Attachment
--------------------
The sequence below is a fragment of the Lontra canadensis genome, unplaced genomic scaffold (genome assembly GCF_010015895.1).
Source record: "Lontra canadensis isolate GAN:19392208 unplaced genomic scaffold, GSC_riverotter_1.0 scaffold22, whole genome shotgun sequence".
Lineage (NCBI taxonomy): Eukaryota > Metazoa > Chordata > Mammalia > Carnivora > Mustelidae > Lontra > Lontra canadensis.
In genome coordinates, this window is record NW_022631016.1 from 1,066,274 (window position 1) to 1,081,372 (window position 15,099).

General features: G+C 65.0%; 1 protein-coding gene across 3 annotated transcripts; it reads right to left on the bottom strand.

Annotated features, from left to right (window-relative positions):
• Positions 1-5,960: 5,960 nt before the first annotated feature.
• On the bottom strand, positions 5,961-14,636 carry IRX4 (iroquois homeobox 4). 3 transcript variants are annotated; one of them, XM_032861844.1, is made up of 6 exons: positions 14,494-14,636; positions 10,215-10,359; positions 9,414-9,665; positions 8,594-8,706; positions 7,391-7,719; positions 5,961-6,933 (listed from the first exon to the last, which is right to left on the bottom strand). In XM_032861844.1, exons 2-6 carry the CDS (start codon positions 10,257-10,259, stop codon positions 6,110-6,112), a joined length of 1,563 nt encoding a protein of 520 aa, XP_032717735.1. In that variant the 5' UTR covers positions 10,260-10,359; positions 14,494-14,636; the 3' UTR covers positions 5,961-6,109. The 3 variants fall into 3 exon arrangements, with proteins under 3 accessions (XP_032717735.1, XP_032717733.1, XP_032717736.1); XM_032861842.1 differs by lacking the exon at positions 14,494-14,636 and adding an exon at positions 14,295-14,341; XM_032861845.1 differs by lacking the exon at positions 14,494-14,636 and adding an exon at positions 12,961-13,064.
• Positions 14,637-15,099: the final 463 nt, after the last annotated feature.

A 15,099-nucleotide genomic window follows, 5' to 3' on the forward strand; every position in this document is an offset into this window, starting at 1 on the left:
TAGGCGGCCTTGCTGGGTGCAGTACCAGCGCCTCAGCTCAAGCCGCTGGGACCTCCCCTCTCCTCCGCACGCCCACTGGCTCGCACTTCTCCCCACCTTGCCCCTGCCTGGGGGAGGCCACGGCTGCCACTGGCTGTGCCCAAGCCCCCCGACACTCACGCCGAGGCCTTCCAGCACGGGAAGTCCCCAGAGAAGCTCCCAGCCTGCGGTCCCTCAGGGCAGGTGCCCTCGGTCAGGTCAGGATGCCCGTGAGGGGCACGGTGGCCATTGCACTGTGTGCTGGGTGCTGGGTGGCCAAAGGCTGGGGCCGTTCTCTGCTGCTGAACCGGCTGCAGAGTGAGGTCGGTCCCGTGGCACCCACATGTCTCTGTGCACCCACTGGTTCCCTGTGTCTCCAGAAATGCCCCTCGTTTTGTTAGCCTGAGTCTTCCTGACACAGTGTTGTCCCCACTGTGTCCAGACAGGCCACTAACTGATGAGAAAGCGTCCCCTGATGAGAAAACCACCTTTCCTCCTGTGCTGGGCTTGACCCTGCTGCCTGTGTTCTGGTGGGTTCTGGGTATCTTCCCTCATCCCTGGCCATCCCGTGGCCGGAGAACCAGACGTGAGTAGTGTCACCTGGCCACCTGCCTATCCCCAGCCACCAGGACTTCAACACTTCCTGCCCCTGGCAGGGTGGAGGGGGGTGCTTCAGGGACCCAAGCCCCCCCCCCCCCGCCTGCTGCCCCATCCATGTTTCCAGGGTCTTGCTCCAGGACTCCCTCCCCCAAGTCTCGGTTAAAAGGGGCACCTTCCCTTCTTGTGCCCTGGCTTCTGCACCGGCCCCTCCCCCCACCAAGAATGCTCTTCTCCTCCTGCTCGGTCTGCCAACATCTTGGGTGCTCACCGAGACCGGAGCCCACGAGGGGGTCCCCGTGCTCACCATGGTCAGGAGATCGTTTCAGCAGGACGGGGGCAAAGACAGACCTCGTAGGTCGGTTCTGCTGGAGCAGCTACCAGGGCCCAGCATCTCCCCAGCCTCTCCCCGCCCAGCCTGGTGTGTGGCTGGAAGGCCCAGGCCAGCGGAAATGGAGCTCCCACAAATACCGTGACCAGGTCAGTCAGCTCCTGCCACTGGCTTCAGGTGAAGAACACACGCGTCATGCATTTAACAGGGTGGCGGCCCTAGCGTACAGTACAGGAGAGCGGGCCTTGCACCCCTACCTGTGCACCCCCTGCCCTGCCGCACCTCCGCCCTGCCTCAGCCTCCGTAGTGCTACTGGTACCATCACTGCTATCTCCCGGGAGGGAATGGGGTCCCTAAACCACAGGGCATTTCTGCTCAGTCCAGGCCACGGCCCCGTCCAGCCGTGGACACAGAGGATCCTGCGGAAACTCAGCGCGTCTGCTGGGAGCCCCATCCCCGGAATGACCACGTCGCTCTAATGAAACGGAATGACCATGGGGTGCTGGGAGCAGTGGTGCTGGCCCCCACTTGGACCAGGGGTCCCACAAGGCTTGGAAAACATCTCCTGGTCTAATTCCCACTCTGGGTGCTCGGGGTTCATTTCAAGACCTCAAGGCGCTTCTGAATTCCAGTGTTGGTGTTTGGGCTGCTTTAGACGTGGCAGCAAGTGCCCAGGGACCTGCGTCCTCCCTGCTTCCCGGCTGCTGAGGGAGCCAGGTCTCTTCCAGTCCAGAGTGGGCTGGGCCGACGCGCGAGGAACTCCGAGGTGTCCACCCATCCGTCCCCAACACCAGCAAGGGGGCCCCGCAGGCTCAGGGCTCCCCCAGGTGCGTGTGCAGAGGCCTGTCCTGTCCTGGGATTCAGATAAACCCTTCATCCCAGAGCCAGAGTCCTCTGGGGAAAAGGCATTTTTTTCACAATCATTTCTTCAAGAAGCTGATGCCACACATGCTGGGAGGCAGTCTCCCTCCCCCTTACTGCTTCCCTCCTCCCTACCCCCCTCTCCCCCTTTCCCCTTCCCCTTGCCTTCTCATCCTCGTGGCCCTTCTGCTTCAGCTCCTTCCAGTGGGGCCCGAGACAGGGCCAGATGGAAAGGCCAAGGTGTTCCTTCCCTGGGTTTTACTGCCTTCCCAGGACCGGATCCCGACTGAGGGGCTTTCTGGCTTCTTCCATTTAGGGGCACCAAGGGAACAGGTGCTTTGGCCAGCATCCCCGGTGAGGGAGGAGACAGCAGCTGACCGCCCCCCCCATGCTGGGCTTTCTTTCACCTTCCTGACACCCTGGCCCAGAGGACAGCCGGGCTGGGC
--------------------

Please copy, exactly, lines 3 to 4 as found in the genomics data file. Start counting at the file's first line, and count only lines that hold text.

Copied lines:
Lineage (NCBI taxonomy): Eukaryota > Metazoa > Chordata > Mammalia > Carnivora > Mustelidae > Lontra > Lontra canadensis.
In genome coordinates, this window is record NW_022631016.1 from 1,066,274 (window position 1) to 1,081,372 (window position 15,099).